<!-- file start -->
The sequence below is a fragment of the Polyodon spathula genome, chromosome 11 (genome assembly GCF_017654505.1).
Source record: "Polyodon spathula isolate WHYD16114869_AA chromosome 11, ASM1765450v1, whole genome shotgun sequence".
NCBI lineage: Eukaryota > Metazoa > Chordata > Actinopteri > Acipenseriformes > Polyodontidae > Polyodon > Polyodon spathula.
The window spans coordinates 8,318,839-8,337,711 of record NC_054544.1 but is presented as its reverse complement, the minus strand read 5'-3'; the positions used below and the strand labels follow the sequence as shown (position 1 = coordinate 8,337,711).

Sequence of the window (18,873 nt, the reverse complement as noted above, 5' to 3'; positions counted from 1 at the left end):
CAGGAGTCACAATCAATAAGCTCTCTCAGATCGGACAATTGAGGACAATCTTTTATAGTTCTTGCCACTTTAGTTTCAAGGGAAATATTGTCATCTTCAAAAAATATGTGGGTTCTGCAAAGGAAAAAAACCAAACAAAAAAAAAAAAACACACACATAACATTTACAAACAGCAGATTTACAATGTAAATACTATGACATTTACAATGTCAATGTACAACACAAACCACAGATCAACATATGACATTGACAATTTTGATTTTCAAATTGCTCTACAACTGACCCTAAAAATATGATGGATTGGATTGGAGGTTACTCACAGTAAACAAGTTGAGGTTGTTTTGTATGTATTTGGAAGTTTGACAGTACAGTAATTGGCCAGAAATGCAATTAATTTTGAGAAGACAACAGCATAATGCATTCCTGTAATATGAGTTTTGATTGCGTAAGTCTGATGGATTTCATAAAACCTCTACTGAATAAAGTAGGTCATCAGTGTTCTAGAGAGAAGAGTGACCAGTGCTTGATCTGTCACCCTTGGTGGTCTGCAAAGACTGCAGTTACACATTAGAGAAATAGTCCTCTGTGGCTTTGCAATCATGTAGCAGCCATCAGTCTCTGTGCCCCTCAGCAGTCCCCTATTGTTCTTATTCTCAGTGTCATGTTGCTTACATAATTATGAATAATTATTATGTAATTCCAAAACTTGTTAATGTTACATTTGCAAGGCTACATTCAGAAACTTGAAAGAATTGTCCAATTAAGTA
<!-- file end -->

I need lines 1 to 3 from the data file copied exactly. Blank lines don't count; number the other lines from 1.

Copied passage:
The sequence below is a fragment of the Polyodon spathula genome, chromosome 11 (genome assembly GCF_017654505.1).
Source record: "Polyodon spathula isolate WHYD16114869_AA chromosome 11, ASM1765450v1, whole genome shotgun sequence".
NCBI lineage: Eukaryota > Metazoa > Chordata > Actinopteri > Acipenseriformes > Polyodontidae > Polyodon > Polyodon spathula.